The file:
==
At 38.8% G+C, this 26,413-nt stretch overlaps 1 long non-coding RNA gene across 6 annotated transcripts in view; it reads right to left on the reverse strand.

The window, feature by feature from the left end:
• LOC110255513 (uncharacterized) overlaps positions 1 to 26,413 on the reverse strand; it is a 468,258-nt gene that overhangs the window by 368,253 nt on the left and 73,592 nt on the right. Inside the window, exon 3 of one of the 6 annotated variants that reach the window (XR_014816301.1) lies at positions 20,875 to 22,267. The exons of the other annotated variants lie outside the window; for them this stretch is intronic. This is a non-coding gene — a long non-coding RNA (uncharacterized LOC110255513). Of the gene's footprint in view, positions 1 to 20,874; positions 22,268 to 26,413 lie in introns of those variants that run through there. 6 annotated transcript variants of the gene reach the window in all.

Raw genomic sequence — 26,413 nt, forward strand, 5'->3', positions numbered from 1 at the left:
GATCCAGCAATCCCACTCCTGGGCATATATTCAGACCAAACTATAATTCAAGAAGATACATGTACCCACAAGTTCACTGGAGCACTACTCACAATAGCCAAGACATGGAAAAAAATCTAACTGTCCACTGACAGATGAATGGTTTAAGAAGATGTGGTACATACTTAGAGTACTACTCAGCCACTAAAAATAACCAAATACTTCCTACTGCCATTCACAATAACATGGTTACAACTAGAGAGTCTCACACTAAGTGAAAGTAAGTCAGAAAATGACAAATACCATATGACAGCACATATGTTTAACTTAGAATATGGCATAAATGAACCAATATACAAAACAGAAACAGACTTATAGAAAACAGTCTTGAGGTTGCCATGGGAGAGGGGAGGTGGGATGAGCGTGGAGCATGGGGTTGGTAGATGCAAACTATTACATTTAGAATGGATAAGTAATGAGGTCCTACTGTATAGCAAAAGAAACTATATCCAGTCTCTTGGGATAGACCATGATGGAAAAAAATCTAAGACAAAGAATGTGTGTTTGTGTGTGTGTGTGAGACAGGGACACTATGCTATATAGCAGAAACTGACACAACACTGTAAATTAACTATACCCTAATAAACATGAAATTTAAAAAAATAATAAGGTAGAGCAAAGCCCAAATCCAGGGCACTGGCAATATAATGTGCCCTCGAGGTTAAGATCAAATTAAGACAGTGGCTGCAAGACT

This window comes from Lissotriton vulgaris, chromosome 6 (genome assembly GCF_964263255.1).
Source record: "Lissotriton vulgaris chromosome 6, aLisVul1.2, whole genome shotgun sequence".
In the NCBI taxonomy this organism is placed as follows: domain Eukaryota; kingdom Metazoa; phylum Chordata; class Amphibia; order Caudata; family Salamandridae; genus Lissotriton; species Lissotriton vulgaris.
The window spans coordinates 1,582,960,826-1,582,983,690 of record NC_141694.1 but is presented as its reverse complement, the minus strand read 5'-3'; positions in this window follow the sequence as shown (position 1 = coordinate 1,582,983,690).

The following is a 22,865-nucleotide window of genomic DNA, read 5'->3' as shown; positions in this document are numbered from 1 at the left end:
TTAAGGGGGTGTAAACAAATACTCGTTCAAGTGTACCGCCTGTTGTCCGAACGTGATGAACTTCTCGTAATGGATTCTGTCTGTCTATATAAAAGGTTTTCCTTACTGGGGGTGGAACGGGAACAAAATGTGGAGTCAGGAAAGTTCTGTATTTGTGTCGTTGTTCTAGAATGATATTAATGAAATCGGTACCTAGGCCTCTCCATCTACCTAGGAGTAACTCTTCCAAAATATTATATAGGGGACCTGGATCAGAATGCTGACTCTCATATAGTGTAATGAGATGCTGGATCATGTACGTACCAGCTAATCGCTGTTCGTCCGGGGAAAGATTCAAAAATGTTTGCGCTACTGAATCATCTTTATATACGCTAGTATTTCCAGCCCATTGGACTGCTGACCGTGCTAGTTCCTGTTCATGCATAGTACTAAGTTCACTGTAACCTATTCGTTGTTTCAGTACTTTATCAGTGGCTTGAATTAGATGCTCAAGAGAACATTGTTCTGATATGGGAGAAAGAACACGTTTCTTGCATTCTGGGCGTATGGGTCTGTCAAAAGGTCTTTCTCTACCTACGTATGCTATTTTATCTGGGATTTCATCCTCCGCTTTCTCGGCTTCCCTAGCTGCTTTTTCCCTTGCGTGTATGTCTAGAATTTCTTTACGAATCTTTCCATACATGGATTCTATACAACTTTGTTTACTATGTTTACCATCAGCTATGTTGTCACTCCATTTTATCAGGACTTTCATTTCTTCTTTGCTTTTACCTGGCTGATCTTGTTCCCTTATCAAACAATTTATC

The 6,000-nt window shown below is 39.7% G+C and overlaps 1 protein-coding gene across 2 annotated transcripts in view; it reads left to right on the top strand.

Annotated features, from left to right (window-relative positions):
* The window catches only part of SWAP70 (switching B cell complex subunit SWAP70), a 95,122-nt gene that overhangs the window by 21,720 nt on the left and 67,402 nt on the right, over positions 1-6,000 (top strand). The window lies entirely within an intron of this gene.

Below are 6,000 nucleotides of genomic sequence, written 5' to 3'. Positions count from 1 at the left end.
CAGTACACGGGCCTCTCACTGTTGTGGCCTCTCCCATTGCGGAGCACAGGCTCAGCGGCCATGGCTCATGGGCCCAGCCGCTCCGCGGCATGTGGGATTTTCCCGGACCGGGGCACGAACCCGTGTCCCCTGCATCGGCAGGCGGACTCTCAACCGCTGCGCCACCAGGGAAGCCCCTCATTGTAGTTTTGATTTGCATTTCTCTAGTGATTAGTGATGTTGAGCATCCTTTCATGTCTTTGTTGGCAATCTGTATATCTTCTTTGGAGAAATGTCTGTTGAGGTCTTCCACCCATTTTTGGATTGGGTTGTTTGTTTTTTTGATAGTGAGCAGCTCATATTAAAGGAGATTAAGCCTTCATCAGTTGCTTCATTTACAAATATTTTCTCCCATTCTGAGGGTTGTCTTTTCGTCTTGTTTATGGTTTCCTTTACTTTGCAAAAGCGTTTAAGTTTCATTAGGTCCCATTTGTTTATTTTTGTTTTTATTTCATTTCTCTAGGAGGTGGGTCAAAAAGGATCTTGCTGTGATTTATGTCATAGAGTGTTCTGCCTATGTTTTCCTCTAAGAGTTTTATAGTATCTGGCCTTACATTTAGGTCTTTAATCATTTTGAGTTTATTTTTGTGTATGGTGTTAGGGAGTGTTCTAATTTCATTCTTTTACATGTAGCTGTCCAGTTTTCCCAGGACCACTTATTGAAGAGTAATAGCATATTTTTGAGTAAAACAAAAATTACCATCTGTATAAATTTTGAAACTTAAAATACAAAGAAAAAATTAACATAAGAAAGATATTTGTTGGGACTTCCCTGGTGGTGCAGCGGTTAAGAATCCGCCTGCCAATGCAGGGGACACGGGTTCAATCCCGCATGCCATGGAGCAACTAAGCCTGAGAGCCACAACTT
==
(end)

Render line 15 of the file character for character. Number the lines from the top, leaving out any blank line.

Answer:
Below are 6,000 nucleotides of genomic sequence, written 5' to 3'. Positions count from 1 at the left end.